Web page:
Kin fear fate of N. Korea ab­ductees in jeop­ardy; Ja­panese fault U.S. pol­icy

The Washington Times Weekly - - World - By David R. Sands

Rel­a­tives of Ja­panese na­tion­als kid­napped and held for decades by North Korea said April 29 they fear their cause could be tram­pled in the Bush ad­min­is­tra­tion’s rush to make a deal with Py­ongyang over its nu­clear weapons pro­grams.

The­case­oftheJa­pane­seab­ductees has emerged as a stick­ing point in the six-party talks to end the North’s nu­clear pro­grams and has put new strains on the U.S.-Ja­panese al­liance.

Teru­aki Ma­sumoto, sec­re­tary-gen­eral of the Tokyo-based As­so­ci­a­tion of the Fam­i­lies of Vic­tims Kid­napped by North Korea, said in an in­ter­view dur­ing a Wash­ing­ton visit that ig­nor­ing the hostage is­sue could ul­ti­mately un­der­mine the ef­fort to force North Korean leader Kim Jong-il to give up his nu­clear pro­grams.

“If we ig­nore the hu­man rights is­sues, it will not be good for Ja­pan, not good for the United States and not good for the ne­go­ti­a­tions as a whole,” he said. “Many, many peo­ple in Ja­pan would feel be­trayed.”

Mr. Ma­sumoto’s sis­ter, Ru­miko, was 24 when she was kid­napped by North Korean agents from a beach in south­ern Ja­pan in Au­gust 1978. She and other Ja­panese cit­i­zens were taken in the 1970s and 1980s, ap­par­ently to pro­vide lan­guage and cul­tural train­ing for North Korean spies.

Five of the ab­ductees were sub­se­quently al­lowed to re­turn home, but the Ja­panese gov­ern­ment main­tains that at least a dozen more of its cit­i­zens have not been ac­counted for. Private hu­man rights groups say the num­ber of ab­ductees may be much higher. In Ms. Ma­sumoto’s case, North Korea said both she and her Ja­panese hus­band died more than two decades ago, but the regime has pro­duced no proof of their deaths.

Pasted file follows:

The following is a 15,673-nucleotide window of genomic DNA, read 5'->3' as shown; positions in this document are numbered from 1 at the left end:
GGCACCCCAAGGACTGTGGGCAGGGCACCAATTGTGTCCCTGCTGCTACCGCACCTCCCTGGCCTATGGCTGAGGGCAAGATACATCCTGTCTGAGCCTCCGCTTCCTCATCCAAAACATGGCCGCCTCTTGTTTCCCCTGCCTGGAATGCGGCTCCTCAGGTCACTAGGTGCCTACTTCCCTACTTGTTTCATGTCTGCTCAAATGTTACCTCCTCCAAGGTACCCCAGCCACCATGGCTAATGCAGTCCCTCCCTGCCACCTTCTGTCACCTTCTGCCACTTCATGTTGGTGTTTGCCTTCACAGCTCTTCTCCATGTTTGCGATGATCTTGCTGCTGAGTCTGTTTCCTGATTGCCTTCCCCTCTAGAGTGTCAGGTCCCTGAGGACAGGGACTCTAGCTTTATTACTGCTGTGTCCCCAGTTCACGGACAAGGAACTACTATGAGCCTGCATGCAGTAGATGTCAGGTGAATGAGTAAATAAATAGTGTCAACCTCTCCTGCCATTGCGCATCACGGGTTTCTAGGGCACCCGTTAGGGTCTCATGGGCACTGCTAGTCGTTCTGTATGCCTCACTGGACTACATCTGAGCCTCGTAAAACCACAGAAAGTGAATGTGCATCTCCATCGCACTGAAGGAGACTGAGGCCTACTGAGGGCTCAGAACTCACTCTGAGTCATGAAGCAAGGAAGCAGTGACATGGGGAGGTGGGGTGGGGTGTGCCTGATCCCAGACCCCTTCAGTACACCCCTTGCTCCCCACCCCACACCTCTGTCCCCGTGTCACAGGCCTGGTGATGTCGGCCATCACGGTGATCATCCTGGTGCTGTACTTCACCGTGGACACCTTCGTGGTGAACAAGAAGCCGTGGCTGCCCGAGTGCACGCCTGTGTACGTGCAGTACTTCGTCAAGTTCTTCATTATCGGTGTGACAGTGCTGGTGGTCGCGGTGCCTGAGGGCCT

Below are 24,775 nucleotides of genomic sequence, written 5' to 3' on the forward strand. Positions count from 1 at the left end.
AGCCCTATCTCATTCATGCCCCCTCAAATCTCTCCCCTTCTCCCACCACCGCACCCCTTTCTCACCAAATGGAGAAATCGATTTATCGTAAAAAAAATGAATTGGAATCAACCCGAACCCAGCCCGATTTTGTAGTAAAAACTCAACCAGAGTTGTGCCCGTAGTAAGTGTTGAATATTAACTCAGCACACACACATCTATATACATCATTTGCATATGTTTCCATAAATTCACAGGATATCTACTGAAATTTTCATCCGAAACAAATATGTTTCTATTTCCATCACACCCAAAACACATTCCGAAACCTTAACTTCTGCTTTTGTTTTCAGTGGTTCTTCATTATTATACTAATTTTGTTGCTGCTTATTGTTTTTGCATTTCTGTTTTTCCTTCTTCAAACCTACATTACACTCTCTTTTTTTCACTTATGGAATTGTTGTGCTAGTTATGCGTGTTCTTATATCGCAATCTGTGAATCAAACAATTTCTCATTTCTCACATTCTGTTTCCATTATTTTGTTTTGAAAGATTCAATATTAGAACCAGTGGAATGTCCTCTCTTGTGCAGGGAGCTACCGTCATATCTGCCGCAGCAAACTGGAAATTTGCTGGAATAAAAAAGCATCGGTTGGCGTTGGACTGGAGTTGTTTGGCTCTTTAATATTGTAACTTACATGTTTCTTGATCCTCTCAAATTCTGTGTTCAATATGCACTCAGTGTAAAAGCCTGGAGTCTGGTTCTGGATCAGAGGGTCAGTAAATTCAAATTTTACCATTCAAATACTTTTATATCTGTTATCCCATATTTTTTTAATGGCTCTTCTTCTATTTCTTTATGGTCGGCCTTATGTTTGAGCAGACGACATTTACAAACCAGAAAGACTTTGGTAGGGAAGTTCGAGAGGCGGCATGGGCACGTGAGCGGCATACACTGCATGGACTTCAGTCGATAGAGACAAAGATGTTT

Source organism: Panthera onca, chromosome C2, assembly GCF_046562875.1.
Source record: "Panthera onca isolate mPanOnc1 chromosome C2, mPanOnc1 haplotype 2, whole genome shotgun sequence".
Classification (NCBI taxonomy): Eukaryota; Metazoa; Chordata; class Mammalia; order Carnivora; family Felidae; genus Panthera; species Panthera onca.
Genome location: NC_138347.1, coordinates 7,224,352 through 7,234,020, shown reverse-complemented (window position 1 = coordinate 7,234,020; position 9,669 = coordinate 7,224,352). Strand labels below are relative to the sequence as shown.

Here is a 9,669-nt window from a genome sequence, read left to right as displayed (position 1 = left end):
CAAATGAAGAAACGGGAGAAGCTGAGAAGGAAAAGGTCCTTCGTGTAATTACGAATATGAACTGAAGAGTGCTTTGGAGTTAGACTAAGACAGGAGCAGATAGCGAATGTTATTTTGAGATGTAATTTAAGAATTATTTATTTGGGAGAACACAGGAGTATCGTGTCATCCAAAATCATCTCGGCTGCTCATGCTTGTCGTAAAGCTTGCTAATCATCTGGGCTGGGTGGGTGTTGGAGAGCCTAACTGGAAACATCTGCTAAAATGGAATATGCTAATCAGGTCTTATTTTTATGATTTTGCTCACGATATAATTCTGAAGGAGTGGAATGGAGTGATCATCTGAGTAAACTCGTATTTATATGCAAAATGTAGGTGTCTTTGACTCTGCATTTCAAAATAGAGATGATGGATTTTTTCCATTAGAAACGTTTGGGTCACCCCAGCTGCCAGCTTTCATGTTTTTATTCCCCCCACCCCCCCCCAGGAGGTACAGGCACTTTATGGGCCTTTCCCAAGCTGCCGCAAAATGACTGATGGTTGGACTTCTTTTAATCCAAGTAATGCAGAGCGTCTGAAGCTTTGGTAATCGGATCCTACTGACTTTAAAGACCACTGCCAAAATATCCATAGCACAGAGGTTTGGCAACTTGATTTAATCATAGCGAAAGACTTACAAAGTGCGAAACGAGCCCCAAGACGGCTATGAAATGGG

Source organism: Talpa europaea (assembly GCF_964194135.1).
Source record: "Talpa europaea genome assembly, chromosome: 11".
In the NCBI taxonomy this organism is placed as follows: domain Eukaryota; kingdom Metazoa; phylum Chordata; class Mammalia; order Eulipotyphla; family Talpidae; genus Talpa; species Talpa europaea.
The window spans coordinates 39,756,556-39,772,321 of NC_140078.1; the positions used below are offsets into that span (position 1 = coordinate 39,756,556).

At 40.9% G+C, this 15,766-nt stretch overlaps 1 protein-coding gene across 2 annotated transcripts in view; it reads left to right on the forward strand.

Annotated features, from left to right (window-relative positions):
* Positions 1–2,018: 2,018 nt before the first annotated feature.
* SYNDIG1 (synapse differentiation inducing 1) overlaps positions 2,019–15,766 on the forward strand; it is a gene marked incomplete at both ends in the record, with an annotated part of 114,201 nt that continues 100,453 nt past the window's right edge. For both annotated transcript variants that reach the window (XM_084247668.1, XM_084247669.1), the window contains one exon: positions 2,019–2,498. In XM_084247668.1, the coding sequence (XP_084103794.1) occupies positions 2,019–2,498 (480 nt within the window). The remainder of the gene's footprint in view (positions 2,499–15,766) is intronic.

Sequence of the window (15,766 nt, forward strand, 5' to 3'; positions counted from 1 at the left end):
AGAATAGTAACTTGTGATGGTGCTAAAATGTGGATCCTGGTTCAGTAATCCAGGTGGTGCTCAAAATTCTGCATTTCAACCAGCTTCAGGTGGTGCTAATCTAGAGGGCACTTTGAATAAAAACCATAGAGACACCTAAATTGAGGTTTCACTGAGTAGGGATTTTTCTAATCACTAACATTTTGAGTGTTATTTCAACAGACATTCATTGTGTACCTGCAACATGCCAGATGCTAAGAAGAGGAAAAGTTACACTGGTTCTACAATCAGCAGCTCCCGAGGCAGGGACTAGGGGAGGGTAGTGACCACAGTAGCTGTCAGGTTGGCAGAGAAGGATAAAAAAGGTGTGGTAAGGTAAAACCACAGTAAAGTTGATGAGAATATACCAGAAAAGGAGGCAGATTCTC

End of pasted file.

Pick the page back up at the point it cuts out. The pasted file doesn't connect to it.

Christo­pher Hill, the State De­part­ment’s point man in the six-party talks, met April 29 with his South Korean coun­ter­part, Kim Sook, to dis­cuss the sta­tus of the ne­go­ti­a­tions.

The North is in the process of dis­man­tling a key nu­clear re­ac­tor site in re­turn for promised en­ergy aid and the long-term prospect of nor­mal re­la­tions with its neigh­bors and the United States.

But the ne­go­ti­a­tions have been rocked in re­cent days by rev­e­la­tions of a pos­si­ble North Korean link to Syria’s covert nu­clear pro­gram, and U.S. crit­ics of the talks say the Bush ad­min­is­tra­tion has made too many con­ces­sions to Py­ongyang just to keep the talks alive.

The ab­ductee is­sue is a highly emo­tive one in Ja­pan. The gov­ern­ment of Prime Min­is­ter Ya­suo Fukuda on April 11 ex­tended for an­other six months harsh eco­nomic sanc­tions on North Korea largely be­cause of the stale­mate over the ab­ductee is­sue.

The del­e­ga­tion of Ja­panese ad­vo­cates for the ab­ductees said they were in Wash­ing­ton last week to meet with law­mak­ers and mem­bers of the ad­min­is­tra­tion, in­clud­ing of­fi­cials in the of­fice of Vice Pres­i­dent Dick Cheney.

But Osamu Eya, chief of a Ja­panese in­ves­tiga­tive com­mit­tee on the ab­ductees, said the United States now ap­pears set to con­sider drop­ping North Korea from the of­fi­cial list of ter­ror­ist states in ex­change for progress solely on the nu­clear is­sue.

“Delist­ing” North Korea as a ter­ror­ist state could al­low Py­ongyang to tap the World Bank and other in­ter­na­tional lend­ing in­sti­tu­tions and shrug off Ja­panese pres­sure to re­solve the ab­ductees is­sue.

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